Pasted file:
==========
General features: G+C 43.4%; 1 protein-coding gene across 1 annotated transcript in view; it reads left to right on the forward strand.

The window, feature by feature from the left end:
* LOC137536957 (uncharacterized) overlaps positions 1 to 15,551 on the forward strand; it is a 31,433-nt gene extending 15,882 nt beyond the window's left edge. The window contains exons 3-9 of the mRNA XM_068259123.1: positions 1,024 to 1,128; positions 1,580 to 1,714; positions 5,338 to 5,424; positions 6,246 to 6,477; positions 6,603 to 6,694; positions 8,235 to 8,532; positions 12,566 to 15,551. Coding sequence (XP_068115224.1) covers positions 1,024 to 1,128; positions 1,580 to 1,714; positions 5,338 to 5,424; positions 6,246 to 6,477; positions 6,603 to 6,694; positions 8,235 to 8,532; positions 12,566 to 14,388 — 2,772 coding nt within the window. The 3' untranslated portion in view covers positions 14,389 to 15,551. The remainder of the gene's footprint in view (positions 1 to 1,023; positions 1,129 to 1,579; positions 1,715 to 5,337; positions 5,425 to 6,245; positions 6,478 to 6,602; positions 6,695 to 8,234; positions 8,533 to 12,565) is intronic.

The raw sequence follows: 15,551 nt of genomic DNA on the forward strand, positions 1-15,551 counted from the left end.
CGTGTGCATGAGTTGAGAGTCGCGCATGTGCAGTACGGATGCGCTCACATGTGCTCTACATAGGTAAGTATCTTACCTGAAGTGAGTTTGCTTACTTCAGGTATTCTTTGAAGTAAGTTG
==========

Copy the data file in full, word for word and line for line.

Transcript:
General features: G+C 43.4%; 1 protein-coding gene across 1 annotated transcript in view; it reads left to right on the forward strand.

The window, feature by feature from the left end:
* LOC137536957 (uncharacterized) overlaps positions 1 to 15,551 on the forward strand; it is a 31,433-nt gene extending 15,882 nt beyond the window's left edge. The window contains exons 3-9 of the mRNA XM_068259123.1: positions 1,024 to 1,128; positions 1,580 to 1,714; positions 5,338 to 5,424; positions 6,246 to 6,477; positions 6,603 to 6,694; positions 8,235 to 8,532; positions 12,566 to 15,551. Coding sequence (XP_068115224.1) covers positions 1,024 to 1,128; positions 1,580 to 1,714; positions 5,338 to 5,424; positions 6,246 to 6,477; positions 6,603 to 6,694; positions 8,235 to 8,532; positions 12,566 to 14,388 — 2,772 coding nt within the window. The 3' untranslated portion in view covers positions 14,389 to 15,551. The remainder of the gene's footprint in view (positions 1 to 1,023; positions 1,129 to 1,579; positions 1,715 to 5,337; positions 5,425 to 6,245; positions 6,478 to 6,602; positions 6,695 to 8,234; positions 8,533 to 12,565) is intronic.

The raw sequence follows: 15,551 nt of genomic DNA on the forward strand, positions 1-15,551 counted from the left end.
CGTGTGCATGAGTTGAGAGTCGCGCATGTGCAGTACGGATGCGCTCACATGTGCTCTACATAGGTAAGTATCTTACCTGAAGTGAGTTTGCTTACTTCAGGTATTCTTTGAAGTAAGTTG